J Biomech Eng. 2018;140(7):071006-071006-7. doi:10.1115/1.4039826.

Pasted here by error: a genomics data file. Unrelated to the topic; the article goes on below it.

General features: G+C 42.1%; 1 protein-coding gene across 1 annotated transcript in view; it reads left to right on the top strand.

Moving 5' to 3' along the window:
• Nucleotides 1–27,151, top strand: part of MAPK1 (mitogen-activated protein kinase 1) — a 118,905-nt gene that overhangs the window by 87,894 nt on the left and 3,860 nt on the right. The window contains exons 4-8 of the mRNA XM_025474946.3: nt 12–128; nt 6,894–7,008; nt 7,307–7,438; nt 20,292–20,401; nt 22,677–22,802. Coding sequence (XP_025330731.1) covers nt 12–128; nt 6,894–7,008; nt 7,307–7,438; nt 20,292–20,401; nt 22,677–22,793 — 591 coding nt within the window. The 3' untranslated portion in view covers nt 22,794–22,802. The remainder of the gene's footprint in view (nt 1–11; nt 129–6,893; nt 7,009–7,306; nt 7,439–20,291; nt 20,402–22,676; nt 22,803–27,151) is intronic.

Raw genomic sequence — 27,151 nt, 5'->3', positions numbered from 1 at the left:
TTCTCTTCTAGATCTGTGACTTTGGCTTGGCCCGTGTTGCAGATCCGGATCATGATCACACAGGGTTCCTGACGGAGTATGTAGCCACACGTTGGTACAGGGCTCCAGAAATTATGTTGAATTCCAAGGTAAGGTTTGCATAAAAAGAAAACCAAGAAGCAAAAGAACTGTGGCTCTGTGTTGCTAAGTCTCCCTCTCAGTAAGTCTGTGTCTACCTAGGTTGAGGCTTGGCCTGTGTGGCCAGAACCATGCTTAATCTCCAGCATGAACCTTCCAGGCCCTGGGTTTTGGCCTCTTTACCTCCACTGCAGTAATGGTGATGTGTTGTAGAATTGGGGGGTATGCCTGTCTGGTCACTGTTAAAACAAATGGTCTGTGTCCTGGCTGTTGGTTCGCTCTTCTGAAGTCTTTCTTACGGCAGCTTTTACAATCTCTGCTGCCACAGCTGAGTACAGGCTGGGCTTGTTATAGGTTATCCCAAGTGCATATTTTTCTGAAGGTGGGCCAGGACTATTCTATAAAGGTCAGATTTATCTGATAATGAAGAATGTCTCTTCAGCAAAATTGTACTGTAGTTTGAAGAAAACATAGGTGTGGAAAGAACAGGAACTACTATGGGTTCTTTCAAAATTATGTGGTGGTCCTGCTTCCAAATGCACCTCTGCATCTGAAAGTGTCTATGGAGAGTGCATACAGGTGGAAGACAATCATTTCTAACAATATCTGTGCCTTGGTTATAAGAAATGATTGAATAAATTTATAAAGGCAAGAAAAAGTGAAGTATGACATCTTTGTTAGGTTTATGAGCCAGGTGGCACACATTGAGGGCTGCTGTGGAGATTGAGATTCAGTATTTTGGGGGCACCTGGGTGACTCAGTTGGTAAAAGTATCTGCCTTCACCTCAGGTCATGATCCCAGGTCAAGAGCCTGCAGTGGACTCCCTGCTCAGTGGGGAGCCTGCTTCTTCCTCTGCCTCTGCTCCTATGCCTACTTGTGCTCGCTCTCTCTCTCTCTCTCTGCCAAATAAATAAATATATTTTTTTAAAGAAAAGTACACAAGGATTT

Many clinical case series have reported the predisposing factors for C5 palsy and have presented comparisons of the two types of laminoplasty. However, there have been no biomechanical studies focusing on cervical spinal cord and nerve root following laminoplasty. The purpose of this study is to investigate biomechanical changes in the spinal cord and nerve roots following the two most common types of laminoplasty, open-door and double-door laminoplasty, for cervical ossification of the posterior longitudinal ligament (OPLL). A finite element (FE) model of the cervical spine and spinal cord with nerve root complex structures was developed. Stress changes in the spinal cord and nerve roots, posterior shift of the spinal cord, and displacement of the cervical nerve roots were analyzed with two types of cervical laminoplasty models for variations in the degree of canal occupying ratio and shape of the OPLL. The shape and degree of spinal cord compression caused by the OPLL had more influence on the changes in stress, posterior shift of the spinal cord, and displacement of the nerve root than the type of laminoplasty. The lateral-type OPLL resulted in imbalanced stress on the nerve roots and the highest nerve root displacement. Type of laminoplasty and shape and degree of spinal cord compression caused by OPLL were found to influence the changes in stress and posterior displacement of the cervical spinal cord and nerve roots. Lateral-type OPLL might contribute to the development of C5 palsy due to the imbalanced stress and tension on the nerve roots after laminoplasty.